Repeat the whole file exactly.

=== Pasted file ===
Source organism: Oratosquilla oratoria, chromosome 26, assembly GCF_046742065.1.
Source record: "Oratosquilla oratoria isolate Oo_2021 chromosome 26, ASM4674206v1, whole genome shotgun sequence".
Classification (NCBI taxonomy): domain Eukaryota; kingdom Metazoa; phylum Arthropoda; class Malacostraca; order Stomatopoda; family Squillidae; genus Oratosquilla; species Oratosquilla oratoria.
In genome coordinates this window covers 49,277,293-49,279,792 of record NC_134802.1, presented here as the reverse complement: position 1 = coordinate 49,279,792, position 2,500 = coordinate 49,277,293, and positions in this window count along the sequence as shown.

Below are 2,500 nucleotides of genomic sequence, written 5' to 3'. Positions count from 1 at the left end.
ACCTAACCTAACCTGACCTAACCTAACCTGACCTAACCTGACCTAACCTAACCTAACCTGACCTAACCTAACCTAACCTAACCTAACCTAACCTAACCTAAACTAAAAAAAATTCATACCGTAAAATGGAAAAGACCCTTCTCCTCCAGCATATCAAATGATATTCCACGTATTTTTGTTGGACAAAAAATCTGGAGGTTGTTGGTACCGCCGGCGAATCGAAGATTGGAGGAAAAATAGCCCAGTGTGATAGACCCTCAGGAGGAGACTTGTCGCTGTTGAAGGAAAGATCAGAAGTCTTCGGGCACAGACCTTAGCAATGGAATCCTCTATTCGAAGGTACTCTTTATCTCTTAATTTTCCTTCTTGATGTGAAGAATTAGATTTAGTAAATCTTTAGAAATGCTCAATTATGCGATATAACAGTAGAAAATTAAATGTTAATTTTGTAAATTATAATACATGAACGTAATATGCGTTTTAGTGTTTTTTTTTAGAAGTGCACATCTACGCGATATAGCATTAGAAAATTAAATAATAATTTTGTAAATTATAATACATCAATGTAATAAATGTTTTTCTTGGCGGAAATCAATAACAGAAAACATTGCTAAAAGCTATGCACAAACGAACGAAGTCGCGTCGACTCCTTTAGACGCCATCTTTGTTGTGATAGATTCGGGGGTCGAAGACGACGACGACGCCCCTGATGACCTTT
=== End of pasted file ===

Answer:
Source organism: Oratosquilla oratoria, chromosome 26, assembly GCF_046742065.1.
Source record: "Oratosquilla oratoria isolate Oo_2021 chromosome 26, ASM4674206v1, whole genome shotgun sequence".
Classification (NCBI taxonomy): domain Eukaryota; kingdom Metazoa; phylum Arthropoda; class Malacostraca; order Stomatopoda; family Squillidae; genus Oratosquilla; species Oratosquilla oratoria.
In genome coordinates this window covers 49,277,293-49,279,792 of record NC_134802.1, presented here as the reverse complement: position 1 = coordinate 49,279,792, position 2,500 = coordinate 49,277,293, and positions in this window count along the sequence as shown.

Below are 2,500 nucleotides of genomic sequence, written 5' to 3'. Positions count from 1 at the left end.
ACCTAACCTAACCTGACCTAACCTAACCTGACCTAACCTGACCTAACCTAACCTAACCTGACCTAACCTAACCTAACCTAACCTAACCTAACCTAACCTAAACTAAAAAAAATTCATACCGTAAAATGGAAAAGACCCTTCTCCTCCAGCATATCAAATGATATTCCACGTATTTTTGTTGGACAAAAAATCTGGAGGTTGTTGGTACCGCCGGCGAATCGAAGATTGGAGGAAAAATAGCCCAGTGTGATAGACCCTCAGGAGGAGACTTGTCGCTGTTGAAGGAAAGATCAGAAGTCTTCGGGCACAGACCTTAGCAATGGAATCCTCTATTCGAAGGTACTCTTTATCTCTTAATTTTCCTTCTTGATGTGAAGAATTAGATTTAGTAAATCTTTAGAAATGCTCAATTATGCGATATAACAGTAGAAAATTAAATGTTAATTTTGTAAATTATAATACATGAACGTAATATGCGTTTTAGTGTTTTTTTTTAGAAGTGCACATCTACGCGATATAGCATTAGAAAATTAAATAATAATTTTGTAAATTATAATACATCAATGTAATAAATGTTTTTCTTGGCGGAAATCAATAACAGAAAACATTGCTAAAAGCTATGCACAAACGAACGAAGTCGCGTCGACTCCTTTAGACGCCATCTTTGTTGTGATAGATTCGGGGGTCGAAGACGACGACGACGCCCCTGATGACCTTT